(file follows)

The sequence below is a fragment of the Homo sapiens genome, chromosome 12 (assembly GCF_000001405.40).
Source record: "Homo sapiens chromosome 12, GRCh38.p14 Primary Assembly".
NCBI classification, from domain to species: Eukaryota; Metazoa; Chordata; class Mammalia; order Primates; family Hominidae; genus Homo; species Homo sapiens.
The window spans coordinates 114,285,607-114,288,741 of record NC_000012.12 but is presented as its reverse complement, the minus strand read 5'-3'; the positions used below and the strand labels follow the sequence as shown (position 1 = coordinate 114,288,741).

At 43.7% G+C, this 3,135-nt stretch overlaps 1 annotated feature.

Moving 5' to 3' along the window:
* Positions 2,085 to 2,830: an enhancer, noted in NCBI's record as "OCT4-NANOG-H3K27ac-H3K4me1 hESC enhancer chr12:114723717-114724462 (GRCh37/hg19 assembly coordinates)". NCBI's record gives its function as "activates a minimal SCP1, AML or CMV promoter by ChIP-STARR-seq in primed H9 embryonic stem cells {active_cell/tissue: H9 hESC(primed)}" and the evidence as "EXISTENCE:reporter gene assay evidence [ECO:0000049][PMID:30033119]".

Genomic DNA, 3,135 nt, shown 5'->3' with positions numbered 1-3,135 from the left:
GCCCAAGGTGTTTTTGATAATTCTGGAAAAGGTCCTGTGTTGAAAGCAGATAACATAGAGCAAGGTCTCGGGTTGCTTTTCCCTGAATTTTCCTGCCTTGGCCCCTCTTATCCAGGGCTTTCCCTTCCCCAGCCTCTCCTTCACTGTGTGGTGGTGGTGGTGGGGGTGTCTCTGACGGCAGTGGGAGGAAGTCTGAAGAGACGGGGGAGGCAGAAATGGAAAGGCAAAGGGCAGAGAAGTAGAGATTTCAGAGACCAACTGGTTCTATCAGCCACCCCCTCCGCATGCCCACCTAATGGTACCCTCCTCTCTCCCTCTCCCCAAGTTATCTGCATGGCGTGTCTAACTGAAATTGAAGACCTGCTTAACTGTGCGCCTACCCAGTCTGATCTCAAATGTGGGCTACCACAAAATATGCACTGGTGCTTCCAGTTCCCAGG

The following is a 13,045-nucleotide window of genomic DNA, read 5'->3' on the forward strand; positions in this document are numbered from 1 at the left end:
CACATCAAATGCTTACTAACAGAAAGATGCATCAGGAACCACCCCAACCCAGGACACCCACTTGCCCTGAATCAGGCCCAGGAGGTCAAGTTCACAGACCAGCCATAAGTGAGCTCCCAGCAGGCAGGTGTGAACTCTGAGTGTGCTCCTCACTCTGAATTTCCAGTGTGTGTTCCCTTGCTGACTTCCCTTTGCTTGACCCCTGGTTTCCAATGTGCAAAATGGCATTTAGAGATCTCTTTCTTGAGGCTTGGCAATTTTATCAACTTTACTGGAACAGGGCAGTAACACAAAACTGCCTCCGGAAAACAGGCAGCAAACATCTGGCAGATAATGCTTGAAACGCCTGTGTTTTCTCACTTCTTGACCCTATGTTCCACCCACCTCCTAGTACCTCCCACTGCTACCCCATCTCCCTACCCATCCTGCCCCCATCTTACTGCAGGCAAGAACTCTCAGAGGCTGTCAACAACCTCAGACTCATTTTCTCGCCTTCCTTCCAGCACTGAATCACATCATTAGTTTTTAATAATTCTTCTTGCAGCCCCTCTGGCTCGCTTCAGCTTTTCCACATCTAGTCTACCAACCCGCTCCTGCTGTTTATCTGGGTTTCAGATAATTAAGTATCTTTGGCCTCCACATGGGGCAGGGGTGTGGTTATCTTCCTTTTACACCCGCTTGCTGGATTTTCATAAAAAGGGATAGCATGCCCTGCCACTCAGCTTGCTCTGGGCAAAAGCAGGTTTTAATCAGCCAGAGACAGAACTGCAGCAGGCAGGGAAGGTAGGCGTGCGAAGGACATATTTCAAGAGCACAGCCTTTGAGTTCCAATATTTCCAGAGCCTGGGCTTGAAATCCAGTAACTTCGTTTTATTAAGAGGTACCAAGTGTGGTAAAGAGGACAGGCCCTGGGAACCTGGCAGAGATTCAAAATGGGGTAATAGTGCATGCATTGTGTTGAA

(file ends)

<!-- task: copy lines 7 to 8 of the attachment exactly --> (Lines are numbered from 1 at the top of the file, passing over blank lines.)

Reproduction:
* Positions 2,085 to 2,830: an enhancer, noted in NCBI's record as "OCT4-NANOG-H3K27ac-H3K4me1 hESC enhancer chr12:114723717-114724462 (GRCh37/hg19 assembly coordinates)". NCBI's record gives its function as "activates a minimal SCP1, AML or CMV promoter by ChIP-STARR-seq in primed H9 embryonic stem cells {active_cell/tissue: H9 hESC(primed)}" and the evidence as "EXISTENCE:reporter gene assay evidence [ECO:0000049][PMID:30033119]".

Genomic DNA, 3,135 nt, shown 5'->3' with positions numbered 1-3,135 from the left: